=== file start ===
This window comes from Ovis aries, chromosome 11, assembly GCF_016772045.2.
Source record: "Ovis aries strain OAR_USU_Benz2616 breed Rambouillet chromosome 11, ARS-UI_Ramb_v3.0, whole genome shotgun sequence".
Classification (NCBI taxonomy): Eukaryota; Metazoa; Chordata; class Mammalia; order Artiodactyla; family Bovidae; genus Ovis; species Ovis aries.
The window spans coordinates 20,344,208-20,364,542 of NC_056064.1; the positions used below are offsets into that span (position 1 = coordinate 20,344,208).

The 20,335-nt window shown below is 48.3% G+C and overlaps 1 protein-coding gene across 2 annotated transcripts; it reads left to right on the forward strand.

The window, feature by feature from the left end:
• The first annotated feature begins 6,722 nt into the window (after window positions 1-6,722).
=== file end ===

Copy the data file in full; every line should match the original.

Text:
This window comes from Ovis aries, chromosome 11, assembly GCF_016772045.2.
Source record: "Ovis aries strain OAR_USU_Benz2616 breed Rambouillet chromosome 11, ARS-UI_Ramb_v3.0, whole genome shotgun sequence".
Classification (NCBI taxonomy): Eukaryota; Metazoa; Chordata; class Mammalia; order Artiodactyla; family Bovidae; genus Ovis; species Ovis aries.
The window spans coordinates 20,344,208-20,364,542 of NC_056064.1; the positions used below are offsets into that span (position 1 = coordinate 20,344,208).

The 20,335-nt window shown below is 48.3% G+C and overlaps 1 protein-coding gene across 2 annotated transcripts; it reads left to right on the forward strand.

The window, feature by feature from the left end:
• The first annotated feature begins 6,722 nt into the window (after window positions 1-6,722).